I often get asked this question when I meet with someone for the first time: is a collaborative divorce mediation? The answer is simple: No. A collaborative divorce is not mediation, and below I explain why.
- Mediation is a small part of the litigation process (and sometimes mediation can become part of the collaborative process). Most often, litigants are required to attend mediation before a trial in their litigation case. The Judge often orders the litigants and their attorneys to attend mediation. The litigants don’t have a choice…they must go. In some rare cases in a collaborative divorce, the parties may agree to attend mediation. Attending mediation in a collaborative divorce may be useful if the parties are deadlocked on a particular issue.
- The collaborative divorce is a structured, formal process. Unlike mediation where the parties meet once, in a collaborative divorce there are a series of structured meetings. During these structured meetings an agenda is followed to keep everyone on track and minutes are taken to reflect the discussions and any agreements reached during the meetings. In most collaborative divorces there are roughly 4-5 meetings conducted over a few months. Thus, in a collaborative divorce the parties don’t meet just over one day, but instead they meet multiple times over time.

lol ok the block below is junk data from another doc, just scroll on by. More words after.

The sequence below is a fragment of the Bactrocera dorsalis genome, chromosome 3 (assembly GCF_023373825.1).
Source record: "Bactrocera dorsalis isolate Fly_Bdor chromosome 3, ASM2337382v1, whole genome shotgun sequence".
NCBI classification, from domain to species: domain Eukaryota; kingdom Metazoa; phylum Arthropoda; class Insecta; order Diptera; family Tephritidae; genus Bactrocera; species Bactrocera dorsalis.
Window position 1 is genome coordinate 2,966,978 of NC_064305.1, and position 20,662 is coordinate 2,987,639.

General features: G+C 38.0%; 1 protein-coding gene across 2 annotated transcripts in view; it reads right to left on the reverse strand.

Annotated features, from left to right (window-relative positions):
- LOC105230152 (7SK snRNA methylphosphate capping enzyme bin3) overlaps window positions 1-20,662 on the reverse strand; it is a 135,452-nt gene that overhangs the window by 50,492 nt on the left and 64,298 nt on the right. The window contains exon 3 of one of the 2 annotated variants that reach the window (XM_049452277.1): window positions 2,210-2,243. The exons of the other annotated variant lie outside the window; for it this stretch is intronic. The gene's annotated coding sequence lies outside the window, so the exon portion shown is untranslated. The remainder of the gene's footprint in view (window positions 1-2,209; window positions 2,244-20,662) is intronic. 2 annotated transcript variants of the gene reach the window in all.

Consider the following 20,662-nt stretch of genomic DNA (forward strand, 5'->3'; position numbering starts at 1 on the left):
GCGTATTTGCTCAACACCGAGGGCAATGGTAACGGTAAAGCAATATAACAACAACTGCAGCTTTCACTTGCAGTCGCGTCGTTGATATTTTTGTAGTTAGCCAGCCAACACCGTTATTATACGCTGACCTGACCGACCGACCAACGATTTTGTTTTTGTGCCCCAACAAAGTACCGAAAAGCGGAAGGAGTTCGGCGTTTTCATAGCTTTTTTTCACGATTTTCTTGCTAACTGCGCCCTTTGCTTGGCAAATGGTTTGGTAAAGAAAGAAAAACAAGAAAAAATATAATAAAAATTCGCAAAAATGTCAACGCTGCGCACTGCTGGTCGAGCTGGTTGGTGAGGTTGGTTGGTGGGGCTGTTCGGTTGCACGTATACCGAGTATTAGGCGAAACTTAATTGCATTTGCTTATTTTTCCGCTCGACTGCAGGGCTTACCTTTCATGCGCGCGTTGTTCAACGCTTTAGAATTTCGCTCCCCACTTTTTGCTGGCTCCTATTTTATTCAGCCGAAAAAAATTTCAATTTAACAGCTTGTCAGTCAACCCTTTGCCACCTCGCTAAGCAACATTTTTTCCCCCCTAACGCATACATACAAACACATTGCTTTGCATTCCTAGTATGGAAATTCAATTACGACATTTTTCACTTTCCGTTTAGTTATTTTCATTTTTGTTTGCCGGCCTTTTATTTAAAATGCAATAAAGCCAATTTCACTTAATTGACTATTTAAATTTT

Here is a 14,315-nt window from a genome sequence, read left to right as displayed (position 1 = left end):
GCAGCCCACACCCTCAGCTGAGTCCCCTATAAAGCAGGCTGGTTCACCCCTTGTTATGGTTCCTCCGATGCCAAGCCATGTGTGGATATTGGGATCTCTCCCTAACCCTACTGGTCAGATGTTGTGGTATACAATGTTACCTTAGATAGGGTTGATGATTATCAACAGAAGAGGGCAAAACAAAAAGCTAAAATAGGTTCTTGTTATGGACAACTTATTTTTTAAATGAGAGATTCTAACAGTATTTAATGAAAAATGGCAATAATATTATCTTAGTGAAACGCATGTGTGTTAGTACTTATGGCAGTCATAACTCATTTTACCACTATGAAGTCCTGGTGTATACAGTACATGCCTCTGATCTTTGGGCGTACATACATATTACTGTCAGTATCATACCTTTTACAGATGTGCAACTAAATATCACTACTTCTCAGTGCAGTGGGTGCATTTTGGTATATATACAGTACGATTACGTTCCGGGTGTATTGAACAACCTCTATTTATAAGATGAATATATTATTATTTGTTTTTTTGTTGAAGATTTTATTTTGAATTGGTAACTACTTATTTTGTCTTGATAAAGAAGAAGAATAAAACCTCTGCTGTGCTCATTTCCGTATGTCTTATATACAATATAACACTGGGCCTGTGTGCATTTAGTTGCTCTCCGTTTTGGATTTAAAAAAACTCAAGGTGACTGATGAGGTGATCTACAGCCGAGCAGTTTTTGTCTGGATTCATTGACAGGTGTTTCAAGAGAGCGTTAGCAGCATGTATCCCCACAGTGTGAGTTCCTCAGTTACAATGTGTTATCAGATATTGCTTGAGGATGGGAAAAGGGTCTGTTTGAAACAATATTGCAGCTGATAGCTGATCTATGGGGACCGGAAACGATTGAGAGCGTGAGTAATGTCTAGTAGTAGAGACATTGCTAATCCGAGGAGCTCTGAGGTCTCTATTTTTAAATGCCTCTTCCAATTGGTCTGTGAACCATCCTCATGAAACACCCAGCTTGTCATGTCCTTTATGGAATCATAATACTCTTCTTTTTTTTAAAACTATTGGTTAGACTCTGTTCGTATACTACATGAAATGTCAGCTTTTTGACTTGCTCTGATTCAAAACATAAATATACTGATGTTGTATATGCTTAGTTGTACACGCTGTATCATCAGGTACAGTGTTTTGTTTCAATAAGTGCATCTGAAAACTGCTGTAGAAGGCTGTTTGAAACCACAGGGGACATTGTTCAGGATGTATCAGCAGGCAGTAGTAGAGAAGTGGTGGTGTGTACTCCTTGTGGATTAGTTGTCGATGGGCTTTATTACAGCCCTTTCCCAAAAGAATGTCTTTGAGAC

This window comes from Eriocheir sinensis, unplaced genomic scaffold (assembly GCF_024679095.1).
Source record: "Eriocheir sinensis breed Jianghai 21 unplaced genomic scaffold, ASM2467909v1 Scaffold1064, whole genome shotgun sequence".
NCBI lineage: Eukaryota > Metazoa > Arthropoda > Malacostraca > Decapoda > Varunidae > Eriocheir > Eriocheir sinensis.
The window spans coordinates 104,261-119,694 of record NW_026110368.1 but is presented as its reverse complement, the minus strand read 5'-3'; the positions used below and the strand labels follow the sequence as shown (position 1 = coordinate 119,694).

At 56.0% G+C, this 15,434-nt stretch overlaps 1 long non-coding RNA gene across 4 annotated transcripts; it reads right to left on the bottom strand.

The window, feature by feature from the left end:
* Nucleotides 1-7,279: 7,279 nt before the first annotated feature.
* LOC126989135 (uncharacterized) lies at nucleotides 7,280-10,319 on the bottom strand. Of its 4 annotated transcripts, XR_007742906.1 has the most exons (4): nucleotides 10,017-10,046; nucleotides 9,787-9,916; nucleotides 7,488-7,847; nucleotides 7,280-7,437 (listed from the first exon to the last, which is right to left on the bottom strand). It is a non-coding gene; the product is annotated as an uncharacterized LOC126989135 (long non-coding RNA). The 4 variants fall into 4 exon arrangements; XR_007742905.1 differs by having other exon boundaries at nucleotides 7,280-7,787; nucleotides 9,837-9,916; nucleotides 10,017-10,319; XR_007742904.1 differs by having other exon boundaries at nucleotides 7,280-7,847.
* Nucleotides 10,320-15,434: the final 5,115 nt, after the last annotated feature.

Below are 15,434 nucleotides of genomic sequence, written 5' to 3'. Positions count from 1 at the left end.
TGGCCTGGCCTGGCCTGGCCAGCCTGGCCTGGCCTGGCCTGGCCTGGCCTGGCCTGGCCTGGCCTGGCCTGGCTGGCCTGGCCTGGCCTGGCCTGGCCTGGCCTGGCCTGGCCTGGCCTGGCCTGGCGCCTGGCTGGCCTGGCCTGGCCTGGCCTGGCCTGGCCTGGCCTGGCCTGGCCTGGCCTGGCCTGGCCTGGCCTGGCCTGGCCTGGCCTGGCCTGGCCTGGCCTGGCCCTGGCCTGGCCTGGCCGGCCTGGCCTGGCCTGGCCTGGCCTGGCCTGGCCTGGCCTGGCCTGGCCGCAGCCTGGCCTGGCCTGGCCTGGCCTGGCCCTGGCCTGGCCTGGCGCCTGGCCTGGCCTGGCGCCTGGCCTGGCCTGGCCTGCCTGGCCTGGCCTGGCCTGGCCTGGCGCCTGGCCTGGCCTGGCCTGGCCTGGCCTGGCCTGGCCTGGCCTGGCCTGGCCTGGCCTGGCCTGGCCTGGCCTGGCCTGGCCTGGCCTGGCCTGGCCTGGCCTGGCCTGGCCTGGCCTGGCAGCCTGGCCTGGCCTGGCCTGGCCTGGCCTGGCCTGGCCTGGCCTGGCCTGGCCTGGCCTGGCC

- The mediator is in control during the mediation, but in the collaborative process the parties are in control. In a collaborative divorce, the parties’ control what issues are discussed, and they control the process. The parties decide when they are ready to settle and when the process terminates. In the mediation process, the mediator controls the process and controls how much time he or she spends with each side discussing the issues and the mediator also controls when the mediation terminates. However, in both mediation and in a collaborative divorce the parties control the outcome. So, there is one thing mediation and collaborative divorce have in common.
- A team of professionals is assembled in a collaborative divorce. In a collaborative divorce a team is assembled which is comprised of attorneys and a neutral financial professional and a neutral mental health professional. These professionals work together as a team to facilitate a resolution of the divorce. In the mediation process, the mediator is the one facilitating a resolution of the divorce.
When comparing mediation to a collaborative divorce, there are many differences and mediation is a small process compared to the collaborative process. Mediation can be used within the collaborative divorce process, but often that is not necessary. Choose a collaborative divorce instead of litigation. Visit our website to learn more about the collaborative divorce process.